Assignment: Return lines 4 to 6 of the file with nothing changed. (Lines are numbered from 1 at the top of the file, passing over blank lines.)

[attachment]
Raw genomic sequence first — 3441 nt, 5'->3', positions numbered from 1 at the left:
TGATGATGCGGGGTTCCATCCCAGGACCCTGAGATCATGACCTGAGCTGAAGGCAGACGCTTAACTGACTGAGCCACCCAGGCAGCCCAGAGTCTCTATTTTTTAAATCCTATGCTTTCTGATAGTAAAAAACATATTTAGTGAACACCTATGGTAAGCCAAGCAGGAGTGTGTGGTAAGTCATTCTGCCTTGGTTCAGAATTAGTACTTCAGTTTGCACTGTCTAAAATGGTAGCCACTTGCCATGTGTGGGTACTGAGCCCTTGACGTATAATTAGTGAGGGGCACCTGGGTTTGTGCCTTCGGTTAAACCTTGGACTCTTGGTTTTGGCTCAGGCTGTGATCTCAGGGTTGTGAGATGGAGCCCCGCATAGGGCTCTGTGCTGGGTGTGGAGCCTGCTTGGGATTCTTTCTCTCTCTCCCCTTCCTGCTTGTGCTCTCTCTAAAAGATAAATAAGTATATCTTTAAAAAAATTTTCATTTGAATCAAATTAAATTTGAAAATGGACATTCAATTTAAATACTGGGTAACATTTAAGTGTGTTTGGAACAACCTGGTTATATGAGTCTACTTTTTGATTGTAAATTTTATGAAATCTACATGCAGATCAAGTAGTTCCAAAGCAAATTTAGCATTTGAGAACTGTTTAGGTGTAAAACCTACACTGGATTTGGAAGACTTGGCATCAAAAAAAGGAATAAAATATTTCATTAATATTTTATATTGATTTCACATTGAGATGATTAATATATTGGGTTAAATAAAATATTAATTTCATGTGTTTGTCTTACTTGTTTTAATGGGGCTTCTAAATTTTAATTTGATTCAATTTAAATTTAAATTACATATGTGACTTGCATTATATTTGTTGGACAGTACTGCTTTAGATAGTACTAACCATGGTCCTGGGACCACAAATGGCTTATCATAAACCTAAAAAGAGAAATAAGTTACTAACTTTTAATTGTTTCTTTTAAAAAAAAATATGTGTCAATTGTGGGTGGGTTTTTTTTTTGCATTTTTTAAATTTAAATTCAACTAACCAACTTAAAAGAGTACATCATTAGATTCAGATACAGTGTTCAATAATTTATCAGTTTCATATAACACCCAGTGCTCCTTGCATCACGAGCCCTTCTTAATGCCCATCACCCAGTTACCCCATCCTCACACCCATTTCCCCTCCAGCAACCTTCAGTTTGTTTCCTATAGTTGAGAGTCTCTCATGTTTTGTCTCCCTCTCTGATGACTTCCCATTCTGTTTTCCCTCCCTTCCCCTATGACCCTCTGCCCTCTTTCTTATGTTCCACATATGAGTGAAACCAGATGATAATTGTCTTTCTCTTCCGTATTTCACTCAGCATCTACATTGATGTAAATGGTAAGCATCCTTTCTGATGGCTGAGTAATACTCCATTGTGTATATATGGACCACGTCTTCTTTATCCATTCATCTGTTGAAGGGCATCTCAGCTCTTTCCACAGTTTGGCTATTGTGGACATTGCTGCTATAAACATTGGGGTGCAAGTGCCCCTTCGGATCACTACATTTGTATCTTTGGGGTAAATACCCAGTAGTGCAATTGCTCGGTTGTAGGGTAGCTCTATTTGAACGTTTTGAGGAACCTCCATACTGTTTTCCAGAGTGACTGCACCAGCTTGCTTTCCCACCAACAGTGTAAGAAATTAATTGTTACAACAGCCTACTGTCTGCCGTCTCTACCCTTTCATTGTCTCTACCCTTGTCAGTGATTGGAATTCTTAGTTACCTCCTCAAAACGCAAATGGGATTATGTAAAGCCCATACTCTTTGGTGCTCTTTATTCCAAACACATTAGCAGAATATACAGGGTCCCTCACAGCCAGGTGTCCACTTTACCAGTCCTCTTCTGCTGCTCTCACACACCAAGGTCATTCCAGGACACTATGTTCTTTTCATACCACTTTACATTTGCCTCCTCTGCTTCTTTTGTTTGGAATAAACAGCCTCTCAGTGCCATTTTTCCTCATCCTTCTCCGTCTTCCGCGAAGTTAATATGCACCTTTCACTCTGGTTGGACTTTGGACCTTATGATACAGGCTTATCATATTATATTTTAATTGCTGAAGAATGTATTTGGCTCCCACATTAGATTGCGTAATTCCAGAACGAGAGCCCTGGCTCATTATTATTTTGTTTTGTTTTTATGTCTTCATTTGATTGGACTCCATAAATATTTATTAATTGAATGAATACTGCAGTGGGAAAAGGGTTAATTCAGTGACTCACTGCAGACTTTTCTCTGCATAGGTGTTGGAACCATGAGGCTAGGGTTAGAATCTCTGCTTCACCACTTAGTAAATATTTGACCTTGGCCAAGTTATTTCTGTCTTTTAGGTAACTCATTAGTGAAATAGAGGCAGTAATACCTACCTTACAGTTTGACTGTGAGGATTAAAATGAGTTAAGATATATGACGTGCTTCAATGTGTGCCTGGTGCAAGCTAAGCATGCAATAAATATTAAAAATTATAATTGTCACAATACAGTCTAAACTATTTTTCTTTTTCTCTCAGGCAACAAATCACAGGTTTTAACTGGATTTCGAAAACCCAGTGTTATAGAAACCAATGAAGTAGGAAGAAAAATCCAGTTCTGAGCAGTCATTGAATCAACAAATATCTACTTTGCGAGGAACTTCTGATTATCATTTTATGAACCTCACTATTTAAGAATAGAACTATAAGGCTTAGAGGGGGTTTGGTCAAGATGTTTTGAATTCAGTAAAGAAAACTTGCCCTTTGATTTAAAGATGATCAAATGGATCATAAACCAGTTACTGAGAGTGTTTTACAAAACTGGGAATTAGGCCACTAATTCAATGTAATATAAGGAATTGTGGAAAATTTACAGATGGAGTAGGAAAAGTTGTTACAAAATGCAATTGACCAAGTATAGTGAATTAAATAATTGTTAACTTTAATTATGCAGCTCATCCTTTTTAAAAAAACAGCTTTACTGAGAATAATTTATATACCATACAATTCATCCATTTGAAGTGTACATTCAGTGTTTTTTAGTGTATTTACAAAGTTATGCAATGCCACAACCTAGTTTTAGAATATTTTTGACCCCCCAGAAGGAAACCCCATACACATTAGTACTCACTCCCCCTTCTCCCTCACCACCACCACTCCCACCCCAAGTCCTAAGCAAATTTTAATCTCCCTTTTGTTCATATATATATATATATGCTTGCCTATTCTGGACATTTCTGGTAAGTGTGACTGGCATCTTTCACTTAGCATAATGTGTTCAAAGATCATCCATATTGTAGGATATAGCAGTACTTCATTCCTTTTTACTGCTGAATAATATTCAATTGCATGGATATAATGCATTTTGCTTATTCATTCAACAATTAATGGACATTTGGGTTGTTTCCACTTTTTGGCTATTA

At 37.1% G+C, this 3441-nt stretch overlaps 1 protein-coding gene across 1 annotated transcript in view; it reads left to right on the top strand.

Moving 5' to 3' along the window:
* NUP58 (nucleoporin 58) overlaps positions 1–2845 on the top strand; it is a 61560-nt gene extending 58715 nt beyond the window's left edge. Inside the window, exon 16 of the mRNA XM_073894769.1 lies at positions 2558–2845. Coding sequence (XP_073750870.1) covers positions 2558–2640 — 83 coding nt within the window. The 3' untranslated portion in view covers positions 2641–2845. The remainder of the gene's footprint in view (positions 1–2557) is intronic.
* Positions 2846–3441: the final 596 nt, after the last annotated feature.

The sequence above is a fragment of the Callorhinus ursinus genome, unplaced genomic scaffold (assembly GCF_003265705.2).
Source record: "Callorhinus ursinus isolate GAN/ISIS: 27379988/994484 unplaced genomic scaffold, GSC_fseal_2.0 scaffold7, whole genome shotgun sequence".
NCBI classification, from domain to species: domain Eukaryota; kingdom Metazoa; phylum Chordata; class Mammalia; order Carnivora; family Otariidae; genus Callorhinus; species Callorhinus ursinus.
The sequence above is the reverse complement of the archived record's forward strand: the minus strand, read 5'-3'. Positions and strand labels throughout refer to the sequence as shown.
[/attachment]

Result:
Moving 5' to 3' along the window:
* NUP58 (nucleoporin 58) overlaps positions 1–2845 on the top strand; it is a 61560-nt gene extending 58715 nt beyond the window's left edge. Inside the window, exon 16 of the mRNA XM_073894769.1 lies at positions 2558–2845. Coding sequence (XP_073750870.1) covers positions 2558–2640 — 83 coding nt within the window. The 3' untranslated portion in view covers positions 2641–2845. The remainder of the gene's footprint in view (positions 1–2557) is intronic.
* Positions 2846–3441: the final 596 nt, after the last annotated feature.